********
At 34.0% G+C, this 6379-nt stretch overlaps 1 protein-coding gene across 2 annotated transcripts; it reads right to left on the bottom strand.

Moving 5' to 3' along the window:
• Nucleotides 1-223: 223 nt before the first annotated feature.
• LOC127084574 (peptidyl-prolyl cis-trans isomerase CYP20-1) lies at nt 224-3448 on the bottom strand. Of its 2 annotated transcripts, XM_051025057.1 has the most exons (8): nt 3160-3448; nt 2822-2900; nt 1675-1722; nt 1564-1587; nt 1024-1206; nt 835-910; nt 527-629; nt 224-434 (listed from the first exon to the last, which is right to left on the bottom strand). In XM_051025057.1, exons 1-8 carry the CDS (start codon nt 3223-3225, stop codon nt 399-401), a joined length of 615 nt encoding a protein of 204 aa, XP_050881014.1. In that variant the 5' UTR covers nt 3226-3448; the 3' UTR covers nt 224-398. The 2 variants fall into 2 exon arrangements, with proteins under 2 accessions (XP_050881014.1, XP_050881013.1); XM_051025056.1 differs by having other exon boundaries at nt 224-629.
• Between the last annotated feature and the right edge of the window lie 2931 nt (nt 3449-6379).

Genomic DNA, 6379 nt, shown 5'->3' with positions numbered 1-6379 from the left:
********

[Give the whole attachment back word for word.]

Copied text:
At 34.0% G+C, this 6379-nt stretch overlaps 1 protein-coding gene across 2 annotated transcripts; it reads right to left on the bottom strand.

Moving 5' to 3' along the window:
• Nucleotides 1-223: 223 nt before the first annotated feature.
• LOC127084574 (peptidyl-prolyl cis-trans isomerase CYP20-1) lies at nt 224-3448 on the bottom strand. Of its 2 annotated transcripts, XM_051025057.1 has the most exons (8): nt 3160-3448; nt 2822-2900; nt 1675-1722; nt 1564-1587; nt 1024-1206; nt 835-910; nt 527-629; nt 224-434 (listed from the first exon to the last, which is right to left on the bottom strand). In XM_051025057.1, exons 1-8 carry the CDS (start codon nt 3223-3225, stop codon nt 399-401), a joined length of 615 nt encoding a protein of 204 aa, XP_050881014.1. In that variant the 5' UTR covers nt 3226-3448; the 3' UTR covers nt 224-398. The 2 variants fall into 2 exon arrangements, with proteins under 2 accessions (XP_050881014.1, XP_050881013.1); XM_051025056.1 differs by having other exon boundaries at nt 224-629.
• Between the last annotated feature and the right edge of the window lie 2931 nt (nt 3449-6379).

Genomic DNA, 6379 nt, shown 5'->3' with positions numbered 1-6379 from the left: